Watchdog files complaint over lawmaker's travel spending
Feb. 25, 2015
WASHINGTON (AP) — A government watchdog group on Wednesday asked congressional investigators to examine whether Illinois Rep. Aaron Schock violated House ethics rules by using taxpayer and campaign funds for private air travel.
The Citizens for Responsibility and Ethics in Washington said in its complaint to the Office of Congressional Ethics that available evidence about Schock's spending "warrants a full investigation." Schock, a 33-year-old Republican, has faced scrutiny in recent weeks amid revelations he used the funds to pay for trips on his donors' aircraft.
An Associated Press review this week found Schock spent more than $40,000 for at least a dozen flights, including trips before 2013 that may have violated House rules. Schock's expenses also include fundraising-related charges to a massage company and for music concerts.
This is the third complaint from the liberal-leaning group CREW about Schock's finances since early February, the most recent one filed days after reports from the AP, Washington Post, Politico and USA Today. CREW's complaints on Feb. 3 and Feb. 9 asked for inquires over decorating services to furnish his office after the TV show "Downton Abbey," as well as the sale of his Peoria, Illinois, home to a campaign contributor.
A spokesman for Schock on Wednesday referred to the congressman's earlier comments about his finances. Schock told the AP on Monday he takes compliance with funding rules seriously and has begun a review of his office's procedures "concerning this issue and others to determine whether they can be improved."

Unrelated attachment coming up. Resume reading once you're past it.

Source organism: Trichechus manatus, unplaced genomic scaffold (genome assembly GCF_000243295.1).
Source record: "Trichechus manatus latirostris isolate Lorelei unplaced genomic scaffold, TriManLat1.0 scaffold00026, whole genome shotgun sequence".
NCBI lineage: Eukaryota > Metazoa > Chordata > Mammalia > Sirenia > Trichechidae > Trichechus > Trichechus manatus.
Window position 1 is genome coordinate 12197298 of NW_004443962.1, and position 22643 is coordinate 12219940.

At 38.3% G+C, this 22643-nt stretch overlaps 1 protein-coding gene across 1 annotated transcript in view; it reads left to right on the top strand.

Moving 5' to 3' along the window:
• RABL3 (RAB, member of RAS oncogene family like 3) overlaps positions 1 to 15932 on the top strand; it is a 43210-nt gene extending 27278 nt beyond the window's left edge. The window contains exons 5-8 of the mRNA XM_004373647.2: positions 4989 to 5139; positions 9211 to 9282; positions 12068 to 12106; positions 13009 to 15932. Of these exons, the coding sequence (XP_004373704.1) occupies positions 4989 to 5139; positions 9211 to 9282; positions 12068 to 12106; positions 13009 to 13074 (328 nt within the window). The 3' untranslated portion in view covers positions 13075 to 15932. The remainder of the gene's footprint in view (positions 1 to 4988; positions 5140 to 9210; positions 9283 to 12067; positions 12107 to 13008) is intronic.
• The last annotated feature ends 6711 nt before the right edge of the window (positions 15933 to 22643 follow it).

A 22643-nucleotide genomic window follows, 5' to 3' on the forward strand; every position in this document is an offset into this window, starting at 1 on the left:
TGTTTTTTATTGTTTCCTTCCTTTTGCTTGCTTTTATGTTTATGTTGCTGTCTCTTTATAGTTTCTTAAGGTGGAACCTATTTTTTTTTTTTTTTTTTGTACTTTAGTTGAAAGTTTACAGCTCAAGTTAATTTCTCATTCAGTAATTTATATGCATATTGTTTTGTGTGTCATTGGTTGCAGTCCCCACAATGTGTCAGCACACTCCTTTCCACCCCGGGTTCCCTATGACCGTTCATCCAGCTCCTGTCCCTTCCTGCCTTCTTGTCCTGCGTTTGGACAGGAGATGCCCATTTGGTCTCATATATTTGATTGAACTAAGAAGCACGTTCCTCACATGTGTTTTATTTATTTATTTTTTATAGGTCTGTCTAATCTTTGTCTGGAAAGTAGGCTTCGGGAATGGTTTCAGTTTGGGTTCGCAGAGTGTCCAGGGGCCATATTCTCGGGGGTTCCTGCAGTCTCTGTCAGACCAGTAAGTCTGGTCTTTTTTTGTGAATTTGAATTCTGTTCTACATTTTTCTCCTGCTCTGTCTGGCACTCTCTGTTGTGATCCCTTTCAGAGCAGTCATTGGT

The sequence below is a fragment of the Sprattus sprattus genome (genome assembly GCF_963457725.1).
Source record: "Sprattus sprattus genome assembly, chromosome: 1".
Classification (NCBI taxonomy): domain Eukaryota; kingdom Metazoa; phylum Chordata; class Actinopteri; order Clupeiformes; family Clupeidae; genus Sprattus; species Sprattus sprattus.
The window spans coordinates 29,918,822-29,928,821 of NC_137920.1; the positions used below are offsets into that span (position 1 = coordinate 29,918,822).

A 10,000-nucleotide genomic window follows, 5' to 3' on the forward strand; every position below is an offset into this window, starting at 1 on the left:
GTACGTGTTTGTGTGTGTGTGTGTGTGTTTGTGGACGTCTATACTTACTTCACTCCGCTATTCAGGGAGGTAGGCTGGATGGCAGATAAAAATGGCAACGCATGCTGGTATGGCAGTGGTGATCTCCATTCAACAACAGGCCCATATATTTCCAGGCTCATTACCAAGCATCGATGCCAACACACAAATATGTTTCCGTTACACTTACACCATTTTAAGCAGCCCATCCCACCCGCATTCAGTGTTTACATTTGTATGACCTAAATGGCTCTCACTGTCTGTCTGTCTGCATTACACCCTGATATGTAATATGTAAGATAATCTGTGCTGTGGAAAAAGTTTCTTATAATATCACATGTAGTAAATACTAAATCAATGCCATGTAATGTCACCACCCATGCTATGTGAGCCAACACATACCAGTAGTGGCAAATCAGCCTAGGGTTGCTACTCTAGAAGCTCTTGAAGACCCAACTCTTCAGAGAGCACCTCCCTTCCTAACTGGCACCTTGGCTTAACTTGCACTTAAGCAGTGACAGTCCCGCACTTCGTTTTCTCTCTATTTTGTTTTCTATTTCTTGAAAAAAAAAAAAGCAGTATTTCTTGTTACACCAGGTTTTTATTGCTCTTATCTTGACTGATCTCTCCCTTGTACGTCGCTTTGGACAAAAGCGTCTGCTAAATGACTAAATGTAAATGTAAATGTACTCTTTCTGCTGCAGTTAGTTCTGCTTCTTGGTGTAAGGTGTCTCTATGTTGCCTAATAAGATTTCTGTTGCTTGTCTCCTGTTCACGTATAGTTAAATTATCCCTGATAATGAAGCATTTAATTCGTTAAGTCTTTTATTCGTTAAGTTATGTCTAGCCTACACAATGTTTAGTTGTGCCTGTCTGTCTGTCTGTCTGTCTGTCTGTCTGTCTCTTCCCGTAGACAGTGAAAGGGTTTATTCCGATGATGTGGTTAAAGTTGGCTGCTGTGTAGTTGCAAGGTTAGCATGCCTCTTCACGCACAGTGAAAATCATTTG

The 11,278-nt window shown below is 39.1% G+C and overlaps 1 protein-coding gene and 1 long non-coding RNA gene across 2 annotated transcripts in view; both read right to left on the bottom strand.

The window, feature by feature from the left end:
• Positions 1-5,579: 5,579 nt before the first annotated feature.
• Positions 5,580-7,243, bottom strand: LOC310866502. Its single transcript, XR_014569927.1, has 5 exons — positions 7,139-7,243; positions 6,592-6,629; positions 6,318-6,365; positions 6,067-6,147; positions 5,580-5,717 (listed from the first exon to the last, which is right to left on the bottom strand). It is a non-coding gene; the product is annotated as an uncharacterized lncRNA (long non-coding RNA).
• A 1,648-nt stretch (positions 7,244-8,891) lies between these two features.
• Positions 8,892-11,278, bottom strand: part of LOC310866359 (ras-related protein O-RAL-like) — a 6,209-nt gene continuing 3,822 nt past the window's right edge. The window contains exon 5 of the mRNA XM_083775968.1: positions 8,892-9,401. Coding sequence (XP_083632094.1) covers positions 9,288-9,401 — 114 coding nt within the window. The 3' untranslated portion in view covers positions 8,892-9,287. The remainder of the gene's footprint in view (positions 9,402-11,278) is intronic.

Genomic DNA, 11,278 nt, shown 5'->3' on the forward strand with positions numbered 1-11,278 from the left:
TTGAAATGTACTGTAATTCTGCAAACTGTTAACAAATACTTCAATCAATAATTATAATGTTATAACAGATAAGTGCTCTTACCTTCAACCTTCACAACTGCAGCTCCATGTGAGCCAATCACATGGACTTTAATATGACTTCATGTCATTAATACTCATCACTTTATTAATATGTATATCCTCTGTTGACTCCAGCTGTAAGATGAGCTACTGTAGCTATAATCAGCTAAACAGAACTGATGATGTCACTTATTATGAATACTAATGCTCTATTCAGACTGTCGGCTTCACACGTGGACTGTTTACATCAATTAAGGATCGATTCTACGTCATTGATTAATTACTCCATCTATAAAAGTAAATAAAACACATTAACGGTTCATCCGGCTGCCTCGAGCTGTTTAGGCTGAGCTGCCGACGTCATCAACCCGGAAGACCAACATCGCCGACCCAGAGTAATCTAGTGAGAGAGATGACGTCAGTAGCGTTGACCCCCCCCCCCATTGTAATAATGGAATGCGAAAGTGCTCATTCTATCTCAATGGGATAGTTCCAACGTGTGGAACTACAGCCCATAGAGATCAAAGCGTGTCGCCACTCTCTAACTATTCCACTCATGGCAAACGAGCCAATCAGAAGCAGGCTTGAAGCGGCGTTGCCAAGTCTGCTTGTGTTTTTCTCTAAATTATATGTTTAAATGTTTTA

Lawmakers can use their office funds for private flights as long as payments cover their share of the costs. But most of the flights Schock covered with office funds occurred before the House changed its rules in January 2013. The earlier rules prohibited lawmakers from using those accounts to pay for flights on private aircraft, allowing payments only for federally licensed charter and commercial flights.
Schock also spent thousands more on tickets for concerts and car mileage reimbursements and took his interns to a sold-out Katy Perry concert in Washington last June. Separately, the Office of Congressional Ethics said in 2013 there was reason to believe Schock violated House rules on campaign contributions during a 2012 primary.
In a signal that Schock could begin to respond to questions about his expenses, Schock earlier this week brought on board Washington attorneys William McGinley and Donald McGahn, a former Federal Election Commission member. Schock also retained GOP communications experts Ron Bonjean and Brian Walsh, according to a person familiar with the changes who was not authorized to speak publicly. Politico first reported the hires Tuesday.
The AP's review identified at least one dozen flights worth more than $40,000 on donors' planes since mid-2011, tracking Schock's reliance on the aircraft partly through the congressman's penchant for uploading pictures and videos of himself to his Instagram account. The AP extracted location data associated with each image then correlated it with flight records showing airport stopovers and expenses later billed for air travel against Schock's office and campaign records.
The review covered Schock's travel and entertainment expenses in his taxpayer-funded House account, in his campaign committee and the "GOP Generation Y Fund," a political action committee. Records show more than $1.5 million in contributions to the fund since he took office in 2009.
Associated Press writers Kerry Lester in Peoria, Illinois, contributed to this report.
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